The San Mateo County Board of Supervisors agreed to reallocate more than $2.5 million to shore up emergency financial assistance programs for people in need, and also called for reexamination of a county policy that restricts rental assistance to those who have lived in the county for at least 90-days.

Multiple supervisors at the board’s Nov. 14 meeting said that the policy should be relaxed in the face of more demand.

Human Services Agency Director Claire Cunningham answers questions from the Board of Supervisors during discussion Tuesday about whether to allocate additional funding to homelessness prevention and rental subsidies. “The need has increased for emergency financial assistance,” Cunningham said. (San Mateo County)

“The need has increased for emergency financial assistance,” said Claire Cunningham, the county’s Human Services Agency director, during her request to the board.

Cunningham asked the board to approve adding just over $1 million from Measure K, the county’s half-cent sales tax increase approved in 2016, into the programs, which are administered through a group of eight nonprofit service providers referred to as the county’s “core providers.”

Another $1.5 million specifically for rental assistance was directed to the emergency program through an appropriations transfer request from Supervisor Noelia Corzo. The funding, also from Measure K, was allocated to the county administrator’s office. The rental assistance program is administered through the nonprofit organization Samaritan House for those who qualify.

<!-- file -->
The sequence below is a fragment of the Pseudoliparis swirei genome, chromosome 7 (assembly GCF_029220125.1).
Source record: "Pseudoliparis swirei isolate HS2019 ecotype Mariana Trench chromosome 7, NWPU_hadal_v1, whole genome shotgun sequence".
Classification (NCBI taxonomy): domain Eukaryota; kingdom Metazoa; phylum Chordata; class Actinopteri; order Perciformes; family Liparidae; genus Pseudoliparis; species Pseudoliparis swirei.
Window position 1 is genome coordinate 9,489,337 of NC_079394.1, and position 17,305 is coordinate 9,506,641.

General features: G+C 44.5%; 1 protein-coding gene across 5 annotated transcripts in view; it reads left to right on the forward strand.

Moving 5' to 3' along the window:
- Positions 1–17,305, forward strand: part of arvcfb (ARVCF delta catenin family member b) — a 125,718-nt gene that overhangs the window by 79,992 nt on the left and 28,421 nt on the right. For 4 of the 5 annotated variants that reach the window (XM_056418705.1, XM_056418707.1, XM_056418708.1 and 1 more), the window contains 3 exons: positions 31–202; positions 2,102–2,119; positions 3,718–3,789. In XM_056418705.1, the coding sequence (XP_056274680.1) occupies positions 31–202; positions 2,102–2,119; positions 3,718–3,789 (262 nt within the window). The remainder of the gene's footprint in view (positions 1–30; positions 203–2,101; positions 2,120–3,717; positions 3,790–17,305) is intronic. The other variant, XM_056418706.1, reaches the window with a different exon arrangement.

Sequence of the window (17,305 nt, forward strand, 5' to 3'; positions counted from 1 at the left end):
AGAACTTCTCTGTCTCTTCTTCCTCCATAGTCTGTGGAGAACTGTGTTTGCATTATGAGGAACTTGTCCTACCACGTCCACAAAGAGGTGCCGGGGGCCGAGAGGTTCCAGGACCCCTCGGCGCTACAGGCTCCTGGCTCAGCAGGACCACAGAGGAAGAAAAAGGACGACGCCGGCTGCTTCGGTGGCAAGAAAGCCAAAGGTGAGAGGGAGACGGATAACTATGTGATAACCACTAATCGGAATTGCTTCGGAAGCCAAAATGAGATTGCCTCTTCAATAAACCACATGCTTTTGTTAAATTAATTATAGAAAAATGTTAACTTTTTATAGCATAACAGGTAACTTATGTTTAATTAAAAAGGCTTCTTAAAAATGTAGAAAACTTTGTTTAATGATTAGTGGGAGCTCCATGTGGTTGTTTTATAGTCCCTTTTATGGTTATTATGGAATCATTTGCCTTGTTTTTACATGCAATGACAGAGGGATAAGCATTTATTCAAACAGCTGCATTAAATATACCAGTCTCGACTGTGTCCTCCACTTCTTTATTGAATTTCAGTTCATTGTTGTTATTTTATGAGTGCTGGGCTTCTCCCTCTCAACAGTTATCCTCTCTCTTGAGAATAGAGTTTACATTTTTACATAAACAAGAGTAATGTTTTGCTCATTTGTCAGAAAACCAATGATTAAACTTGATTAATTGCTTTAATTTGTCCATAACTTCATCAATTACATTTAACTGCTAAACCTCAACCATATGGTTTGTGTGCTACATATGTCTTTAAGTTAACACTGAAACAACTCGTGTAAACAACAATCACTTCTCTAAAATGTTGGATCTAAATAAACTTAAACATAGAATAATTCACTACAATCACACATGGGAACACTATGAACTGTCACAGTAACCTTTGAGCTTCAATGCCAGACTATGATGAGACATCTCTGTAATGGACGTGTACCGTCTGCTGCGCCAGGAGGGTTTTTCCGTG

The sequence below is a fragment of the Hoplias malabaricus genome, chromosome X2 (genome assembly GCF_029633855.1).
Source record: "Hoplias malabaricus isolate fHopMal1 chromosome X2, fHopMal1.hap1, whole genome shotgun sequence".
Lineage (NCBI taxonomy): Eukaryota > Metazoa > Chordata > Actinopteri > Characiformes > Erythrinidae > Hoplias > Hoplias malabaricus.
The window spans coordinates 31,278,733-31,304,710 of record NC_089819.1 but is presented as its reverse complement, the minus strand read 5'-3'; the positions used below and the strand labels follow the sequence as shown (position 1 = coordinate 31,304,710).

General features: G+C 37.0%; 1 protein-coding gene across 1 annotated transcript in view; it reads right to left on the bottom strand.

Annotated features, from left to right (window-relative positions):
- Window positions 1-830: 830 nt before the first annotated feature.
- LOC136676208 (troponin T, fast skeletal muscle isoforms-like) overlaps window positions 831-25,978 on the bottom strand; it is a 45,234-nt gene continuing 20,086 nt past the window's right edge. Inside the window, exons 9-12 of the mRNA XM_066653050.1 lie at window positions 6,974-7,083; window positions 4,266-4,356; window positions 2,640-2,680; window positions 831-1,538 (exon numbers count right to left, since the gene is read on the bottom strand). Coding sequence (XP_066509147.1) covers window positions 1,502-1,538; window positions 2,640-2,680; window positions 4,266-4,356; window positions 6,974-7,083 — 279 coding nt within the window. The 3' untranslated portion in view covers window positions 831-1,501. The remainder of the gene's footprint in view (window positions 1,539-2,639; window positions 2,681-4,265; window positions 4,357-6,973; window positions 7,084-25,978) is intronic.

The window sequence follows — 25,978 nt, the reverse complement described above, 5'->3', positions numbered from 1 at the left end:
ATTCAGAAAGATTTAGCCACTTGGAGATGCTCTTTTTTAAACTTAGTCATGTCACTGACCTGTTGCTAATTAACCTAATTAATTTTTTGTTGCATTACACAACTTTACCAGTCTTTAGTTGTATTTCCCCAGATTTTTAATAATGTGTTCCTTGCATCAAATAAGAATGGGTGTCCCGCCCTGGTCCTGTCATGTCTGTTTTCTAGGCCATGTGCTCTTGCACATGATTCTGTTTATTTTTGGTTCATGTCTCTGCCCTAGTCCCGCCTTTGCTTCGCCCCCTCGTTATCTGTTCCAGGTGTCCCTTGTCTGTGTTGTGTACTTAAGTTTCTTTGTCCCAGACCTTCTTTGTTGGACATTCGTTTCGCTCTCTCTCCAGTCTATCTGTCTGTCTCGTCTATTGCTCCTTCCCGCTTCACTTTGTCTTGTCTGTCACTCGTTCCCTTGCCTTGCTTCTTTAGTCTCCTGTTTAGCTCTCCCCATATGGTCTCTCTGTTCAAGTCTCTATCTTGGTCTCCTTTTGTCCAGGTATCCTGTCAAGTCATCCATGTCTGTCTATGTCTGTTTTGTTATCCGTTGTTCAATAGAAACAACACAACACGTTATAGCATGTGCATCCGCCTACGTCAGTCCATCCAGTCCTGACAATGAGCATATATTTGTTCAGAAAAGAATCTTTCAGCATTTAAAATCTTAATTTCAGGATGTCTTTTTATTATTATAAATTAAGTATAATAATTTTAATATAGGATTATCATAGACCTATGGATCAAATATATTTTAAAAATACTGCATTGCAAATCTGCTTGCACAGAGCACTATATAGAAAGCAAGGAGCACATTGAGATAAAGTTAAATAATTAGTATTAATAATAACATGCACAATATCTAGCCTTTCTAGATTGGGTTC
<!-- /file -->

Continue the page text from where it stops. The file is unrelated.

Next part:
Residency rule draws scrutiny

But one of those qualifications, which requires 90 days of residency in the county to be eligible for rental assistance, was called into question by board members.

“Maybe that’s something the board should really kind of look at. I’d like to study it a little more,” Supervisor David Canepa said.

Supervisor David Canepa was among several on the board calling for a reconsideration of county policy that limits eligibility for housing assistance to those who have lived in the county for at least 90 days. “Maybe that’s something the board should really kind of look at,” said Canepa, who has been receiving more calls from constituents struggling to find affordable housing. (San Mateo County)

He said he had been receiving increased calls in the last month about constituents struggling to secure housing.

Those who haven’t lived in the county for 90 days can request a bed in a congregate shelter. But, while there are beds regularly available on the county’s bayside, shelters on the county’s coast side have a waitlist, according to County Executive Mike Callagy.

Corzo said she agreed that the policy should be re-examined and said she would discuss it at the next community action agency meeting, which connects the public with the county’s Human Services Agency. The next meeting is scheduled for Nov. 28, but the location has not been set.

Both expenditures were approved unanimously.